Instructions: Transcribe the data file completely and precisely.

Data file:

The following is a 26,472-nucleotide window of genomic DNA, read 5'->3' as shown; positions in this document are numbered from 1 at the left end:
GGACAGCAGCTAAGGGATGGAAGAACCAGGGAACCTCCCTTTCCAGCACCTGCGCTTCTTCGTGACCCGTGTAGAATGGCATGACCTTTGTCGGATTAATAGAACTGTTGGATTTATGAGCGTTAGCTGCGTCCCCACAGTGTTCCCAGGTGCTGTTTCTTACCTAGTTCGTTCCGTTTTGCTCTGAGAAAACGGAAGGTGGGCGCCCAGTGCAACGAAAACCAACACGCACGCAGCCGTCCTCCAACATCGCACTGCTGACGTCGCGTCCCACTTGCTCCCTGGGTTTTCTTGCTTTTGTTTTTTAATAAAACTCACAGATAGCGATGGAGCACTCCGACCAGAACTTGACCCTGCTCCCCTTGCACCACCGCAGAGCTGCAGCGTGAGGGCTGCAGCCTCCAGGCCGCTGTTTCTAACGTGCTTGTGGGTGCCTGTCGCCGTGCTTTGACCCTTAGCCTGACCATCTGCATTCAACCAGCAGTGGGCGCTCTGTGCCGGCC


The following is a 26,472-nucleotide window of genomic DNA, read 5'->3' as shown; positions in this document are numbered from 1 at the left end:
GGACAGCAGCTAAGGGATGGAAGAACCAGGGAACCTCCCTTTCCAGCACCTGCGCTTCTTCGTGACCCGTGTAGAATGGCATGACCTTTGTCGGATTAATAGAACTGTTGGATTTATGAGCGTTAGCTGCGTCCCCACAGTGTTCCCAGGTGCTGTTTCTTACCTAGTTCGTTCCGTTTTGCTCTGAGAAAACGGAAGGTGGGCGCCCAGTGCAACGAAAACCAACACGCACGCAGCCGTCCTCCAACATCGCACTGCTGACGTCGCGTCCCACTTGCTCCCTGGGTTTTCTTGCTTTTGTTTTTTAATAAAACTCACAGATAGCGATGGAGCACTCCGACCAGAACTTGACCCTGCTCCCCTTGCACCACCGCAGAGCTGCAGCGTGAGGGCTGCAGCCTCCAGGCCGCTGTTTCTAACGTGCTTGTGGGTGCCTGTCGCCGTGCTTTGACCCTTAGCCTGACCATCTGCATTCAACCAGCAGTGGGCGCTCTGTGCCGGCC